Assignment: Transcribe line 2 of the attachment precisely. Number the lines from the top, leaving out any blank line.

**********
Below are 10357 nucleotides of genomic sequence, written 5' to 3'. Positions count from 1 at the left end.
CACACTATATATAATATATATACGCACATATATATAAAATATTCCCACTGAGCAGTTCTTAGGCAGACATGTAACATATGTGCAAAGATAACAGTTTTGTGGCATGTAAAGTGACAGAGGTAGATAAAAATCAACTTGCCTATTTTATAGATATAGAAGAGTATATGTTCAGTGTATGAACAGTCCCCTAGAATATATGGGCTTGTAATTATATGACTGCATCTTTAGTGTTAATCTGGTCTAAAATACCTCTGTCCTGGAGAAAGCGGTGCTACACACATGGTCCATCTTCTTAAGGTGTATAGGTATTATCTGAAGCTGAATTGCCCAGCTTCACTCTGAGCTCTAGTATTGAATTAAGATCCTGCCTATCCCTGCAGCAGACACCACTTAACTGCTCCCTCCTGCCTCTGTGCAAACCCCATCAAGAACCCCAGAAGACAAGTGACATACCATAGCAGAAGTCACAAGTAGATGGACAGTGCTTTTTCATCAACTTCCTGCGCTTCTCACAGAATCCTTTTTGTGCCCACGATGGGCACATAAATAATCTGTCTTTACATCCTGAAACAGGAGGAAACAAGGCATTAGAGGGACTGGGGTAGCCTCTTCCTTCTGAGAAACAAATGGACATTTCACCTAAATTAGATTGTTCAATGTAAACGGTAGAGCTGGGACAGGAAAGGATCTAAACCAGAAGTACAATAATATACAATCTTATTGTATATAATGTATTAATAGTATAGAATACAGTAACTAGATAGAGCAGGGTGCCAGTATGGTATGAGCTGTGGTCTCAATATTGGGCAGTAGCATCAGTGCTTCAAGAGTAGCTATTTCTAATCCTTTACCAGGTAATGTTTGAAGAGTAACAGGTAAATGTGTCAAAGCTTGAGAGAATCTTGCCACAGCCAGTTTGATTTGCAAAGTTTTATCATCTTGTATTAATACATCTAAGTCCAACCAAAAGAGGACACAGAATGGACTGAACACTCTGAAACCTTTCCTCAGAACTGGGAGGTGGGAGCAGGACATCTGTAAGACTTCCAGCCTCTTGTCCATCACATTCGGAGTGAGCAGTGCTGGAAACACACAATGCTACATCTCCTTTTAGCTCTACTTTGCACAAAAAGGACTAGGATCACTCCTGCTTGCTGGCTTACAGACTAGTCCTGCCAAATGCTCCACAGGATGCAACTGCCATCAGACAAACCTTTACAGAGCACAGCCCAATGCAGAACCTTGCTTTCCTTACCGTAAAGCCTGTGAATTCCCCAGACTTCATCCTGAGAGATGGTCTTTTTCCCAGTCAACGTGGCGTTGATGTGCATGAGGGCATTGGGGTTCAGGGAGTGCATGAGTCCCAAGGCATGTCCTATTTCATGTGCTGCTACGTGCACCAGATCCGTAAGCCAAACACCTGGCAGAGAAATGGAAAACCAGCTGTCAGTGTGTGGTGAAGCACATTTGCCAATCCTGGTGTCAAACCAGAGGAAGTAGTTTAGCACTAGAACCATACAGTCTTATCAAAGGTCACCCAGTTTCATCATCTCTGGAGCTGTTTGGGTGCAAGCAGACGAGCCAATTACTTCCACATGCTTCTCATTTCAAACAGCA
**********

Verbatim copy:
CACACTATATATAATATATATACGCACATATATATAAAATATTCCCACTGAGCAGTTCTTAGGCAGACATGTAACATATGTGCAAAGATAACAGTTTTGTGGCATGTAAAGTGACAGAGGTAGATAAAAATCAACTTGCCTATTTTATAGATATAGAAGAGTATATGTTCAGTGTATGAACAGTCCCCTAGAATATATGGGCTTGTAATTATATGACTGCATCTTTAGTGTTAATCTGGTCTAAAATACCTCTGTCCTGGAGAAAGCGGTGCTACACACATGGTCCATCTTCTTAAGGTGTATAGGTATTATCTGAAGCTGAATTGCCCAGCTTCACTCTGAGCTCTAGTATTGAATTAAGATCCTGCCTATCCCTGCAGCAGACACCACTTAACTGCTCCCTCCTGCCTCTGTGCAAACCCCATCAAGAACCCCAGAAGACAAGTGACATACCATAGCAGAAGTCACAAGTAGATGGACAGTGCTTTTTCATCAACTTCCTGCGCTTCTCACAGAATCCTTTTTGTGCCCACGATGGGCACATAAATAATCTGTCTTTACATCCTGAAACAGGAGGAAACAAGGCATTAGAGGGACTGGGGTAGCCTCTTCCTTCTGAGAAACAAATGGACATTTCACCTAAATTAGATTGTTCAATGTAAACGGTAGAGCTGGGACAGGAAAGGATCTAAACCAGAAGTACAATAATATACAATCTTATTGTATATAATGTATTAATAGTATAGAATACAGTAACTAGATAGAGCAGGGTGCCAGTATGGTATGAGCTGTGGTCTCAATATTGGGCAGTAGCATCAGTGCTTCAAGAGTAGCTATTTCTAATCCTTTACCAGGTAATGTTTGAAGAGTAACAGGTAAATGTGTCAAAGCTTGAGAGAATCTTGCCACAGCCAGTTTGATTTGCAAAGTTTTATCATCTTGTATTAATACATCTAAGTCCAACCAAAAGAGGACACAGAATGGACTGAACACTCTGAAACCTTTCCTCAGAACTGGGAGGTGGGAGCAGGACATCTGTAAGACTTCCAGCCTCTTGTCCATCACATTCGGAGTGAGCAGTGCTGGAAACACACAATGCTACATCTCCTTTTAGCTCTACTTTGCACAAAAAGGACTAGGATCACTCCTGCTTGCTGGCTTACAGACTAGTCCTGCCAAATGCTCCACAGGATGCAACTGCCATCAGACAAACCTTTACAGAGCACAGCCCAATGCAGAACCTTGCTTTCCTTACCGTAAAGCCTGTGAATTCCCCAGACTTCATCCTGAGAGATGGTCTTTTTCCCAGTCAACGTGGCGTTGATGTGCATGAGGGCATTGGGGTTCAGGGAGTGCATGAGTCCCAAGGCATGTCCTATTTCATGTGCTGCTACGTGCACCAGATCCGTAAGCCAAACACCTGGCAGAGAAATGGAAAACCAGCTGTCAGTGTGTGGTGAAGCACATTTGCCAATCCTGGTGTCAAACCAGAGGAAGTAGTTTAGCACTAGAACCATACAGTCTTATCAAAGGTCACCCAGTTTCATCATCTCTGGAGCTGTTTGGGTGCAAGCAGACGAGCCAATTACTTCCACATGCTTCTCATTTCAAACAGCA